"Joe may have three Super Bowl championships, but capturing that third Sprint Cup championship has resulted in no ‘finger-ringing,’ but lots of ‘hand-wringing.’”
6. Jeff Burton: Burton finished fourth at Richmond, following Richard Childress Racing teammate Kevin Harvick, in third, across the line as RCR took three of the top 12 spots. Burton moved up three places in the point standings to ninth, and is 220 out of first.
“The RCR short-track program is making progress,” Burton said. “And after our success at Talladega last week, it’s apparent that RCR cars can be competitive anywhere, except in negotiations to retain Shell/Pennzoil as sponsors. In that respect, RCR was guilty of an oil ‘spill’ to rival BP’s mess in the Gulf of Mexico.”
7. Matt Kenseth: Despite persistent loose conditions that spoiled any chance for victory, Kenseth salvaged a respectable 13th-place finish at Richmond, piloting the No. 17 Roush Fenway Ford from his qualifying start of 21st. Kenseth remained fourth in the point standings, where he trails Kevin Harvick by 119.
“That kind of result is one that is hard to be excited about,” Kenseth said. “Of course, who can tell when I’m excited anyway?”
“Many of you probably noticed the special purple camouflage paint scheme courtesy of Crown Royal. I’m not sure of the effectiveness of purple camouflage, but it definitely kept us hidden from the top 10. Our mediocrity proved that you can ‘stand out’ and not be a ‘standout.’”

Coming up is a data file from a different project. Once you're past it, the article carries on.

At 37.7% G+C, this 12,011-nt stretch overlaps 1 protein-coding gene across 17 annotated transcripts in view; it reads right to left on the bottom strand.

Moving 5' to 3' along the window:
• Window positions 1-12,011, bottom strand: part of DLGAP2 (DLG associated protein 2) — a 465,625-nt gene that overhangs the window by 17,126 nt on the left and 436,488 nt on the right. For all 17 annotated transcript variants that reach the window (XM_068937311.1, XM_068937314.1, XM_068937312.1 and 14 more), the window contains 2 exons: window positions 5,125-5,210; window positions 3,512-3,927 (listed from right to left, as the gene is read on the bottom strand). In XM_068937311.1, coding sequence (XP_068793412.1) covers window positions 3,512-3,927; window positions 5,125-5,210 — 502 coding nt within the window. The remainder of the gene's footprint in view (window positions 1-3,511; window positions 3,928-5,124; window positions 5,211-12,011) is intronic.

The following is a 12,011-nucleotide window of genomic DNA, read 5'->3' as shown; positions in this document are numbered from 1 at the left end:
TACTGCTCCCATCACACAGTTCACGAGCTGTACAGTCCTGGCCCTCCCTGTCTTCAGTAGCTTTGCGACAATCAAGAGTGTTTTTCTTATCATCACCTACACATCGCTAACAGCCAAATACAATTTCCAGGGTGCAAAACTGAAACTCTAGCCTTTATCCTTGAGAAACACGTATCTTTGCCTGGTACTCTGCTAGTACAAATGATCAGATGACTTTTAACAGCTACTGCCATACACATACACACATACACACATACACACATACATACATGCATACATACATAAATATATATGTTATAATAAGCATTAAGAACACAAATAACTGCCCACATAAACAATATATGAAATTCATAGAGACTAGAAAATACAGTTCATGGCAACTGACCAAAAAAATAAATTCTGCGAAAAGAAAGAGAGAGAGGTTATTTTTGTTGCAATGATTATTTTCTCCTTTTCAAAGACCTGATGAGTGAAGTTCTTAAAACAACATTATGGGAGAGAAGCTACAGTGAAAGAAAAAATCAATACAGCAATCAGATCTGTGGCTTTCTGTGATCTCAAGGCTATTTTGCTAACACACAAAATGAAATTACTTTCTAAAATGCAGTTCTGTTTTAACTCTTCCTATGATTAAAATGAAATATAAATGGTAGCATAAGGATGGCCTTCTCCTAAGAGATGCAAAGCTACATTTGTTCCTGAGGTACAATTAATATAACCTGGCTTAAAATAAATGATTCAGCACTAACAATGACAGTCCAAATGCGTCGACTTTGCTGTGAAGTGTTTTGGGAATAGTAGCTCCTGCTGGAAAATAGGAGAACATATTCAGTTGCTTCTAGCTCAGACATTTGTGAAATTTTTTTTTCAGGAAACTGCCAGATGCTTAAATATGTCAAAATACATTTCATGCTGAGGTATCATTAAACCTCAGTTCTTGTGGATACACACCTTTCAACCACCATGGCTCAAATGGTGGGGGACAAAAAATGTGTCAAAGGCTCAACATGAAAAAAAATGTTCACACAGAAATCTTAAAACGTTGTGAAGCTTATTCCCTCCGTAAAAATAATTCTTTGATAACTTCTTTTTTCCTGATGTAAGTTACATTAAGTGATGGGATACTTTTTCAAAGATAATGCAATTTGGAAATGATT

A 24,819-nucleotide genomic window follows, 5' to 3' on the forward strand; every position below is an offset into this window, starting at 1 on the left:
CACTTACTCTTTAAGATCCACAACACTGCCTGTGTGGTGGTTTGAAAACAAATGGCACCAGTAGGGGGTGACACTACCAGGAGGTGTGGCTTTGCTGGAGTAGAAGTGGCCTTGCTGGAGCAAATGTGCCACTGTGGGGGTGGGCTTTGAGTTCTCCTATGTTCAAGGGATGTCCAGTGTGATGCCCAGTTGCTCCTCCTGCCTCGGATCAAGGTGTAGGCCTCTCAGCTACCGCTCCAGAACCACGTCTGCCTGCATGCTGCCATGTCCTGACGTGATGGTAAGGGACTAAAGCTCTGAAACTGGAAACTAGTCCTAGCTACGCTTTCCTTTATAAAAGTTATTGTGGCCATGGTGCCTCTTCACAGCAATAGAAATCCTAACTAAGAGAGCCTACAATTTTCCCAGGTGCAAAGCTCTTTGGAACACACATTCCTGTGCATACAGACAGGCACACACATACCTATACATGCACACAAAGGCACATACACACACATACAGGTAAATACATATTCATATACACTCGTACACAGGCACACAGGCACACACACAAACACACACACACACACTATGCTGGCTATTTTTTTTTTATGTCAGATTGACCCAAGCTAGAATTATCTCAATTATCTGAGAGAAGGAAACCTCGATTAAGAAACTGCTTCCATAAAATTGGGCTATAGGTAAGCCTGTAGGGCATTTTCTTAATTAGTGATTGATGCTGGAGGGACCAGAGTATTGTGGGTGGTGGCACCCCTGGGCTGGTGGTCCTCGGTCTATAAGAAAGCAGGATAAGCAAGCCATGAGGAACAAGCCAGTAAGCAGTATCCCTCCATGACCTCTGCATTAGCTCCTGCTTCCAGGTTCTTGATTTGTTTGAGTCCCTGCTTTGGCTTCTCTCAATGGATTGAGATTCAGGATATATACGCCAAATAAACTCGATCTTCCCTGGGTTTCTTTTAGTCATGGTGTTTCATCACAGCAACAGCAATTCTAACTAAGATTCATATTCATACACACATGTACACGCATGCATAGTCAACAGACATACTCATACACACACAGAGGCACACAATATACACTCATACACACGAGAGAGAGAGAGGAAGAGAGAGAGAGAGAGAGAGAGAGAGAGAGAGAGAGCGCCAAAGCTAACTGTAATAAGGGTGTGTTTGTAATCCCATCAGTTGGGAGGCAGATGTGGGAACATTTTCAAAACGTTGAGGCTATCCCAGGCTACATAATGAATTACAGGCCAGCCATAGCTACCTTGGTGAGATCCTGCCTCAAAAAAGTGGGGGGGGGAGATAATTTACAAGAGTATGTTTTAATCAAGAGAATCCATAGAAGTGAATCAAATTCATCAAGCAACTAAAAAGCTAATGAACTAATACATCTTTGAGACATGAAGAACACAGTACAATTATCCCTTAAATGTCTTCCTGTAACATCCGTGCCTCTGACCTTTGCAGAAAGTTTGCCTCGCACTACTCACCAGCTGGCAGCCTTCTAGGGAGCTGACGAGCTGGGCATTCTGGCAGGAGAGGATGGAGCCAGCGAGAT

8. Greg Biffle: Biffle finished a lap down at Richmond, coming home 22nd as ongoing loose handling conditions hindered any progress. After starting the season with six top-10’s, Biffle has cracked the top 10 in only one of his last four races. He is now fifth in the Sprint Cup point standings, 133 out of first.
“The No. 16 3M Ford was unresponsive to our adjustments,” Biffle said. “Like Tim Richmond, we tried everything. And, we did more 'tweaking' than Jeremy Mayfield.”
“It’s one thing to win. It’s another thing to be in position to win. We can’t do either. What I wouldn’t give to be Jeff Gordon, or at least Jeff Gordon without the killer instinct. Has Gordon lost his mental edge on late restarts? Instead of ‘Boy Wonder,’ maybe we should call him ‘Boy Wander .’”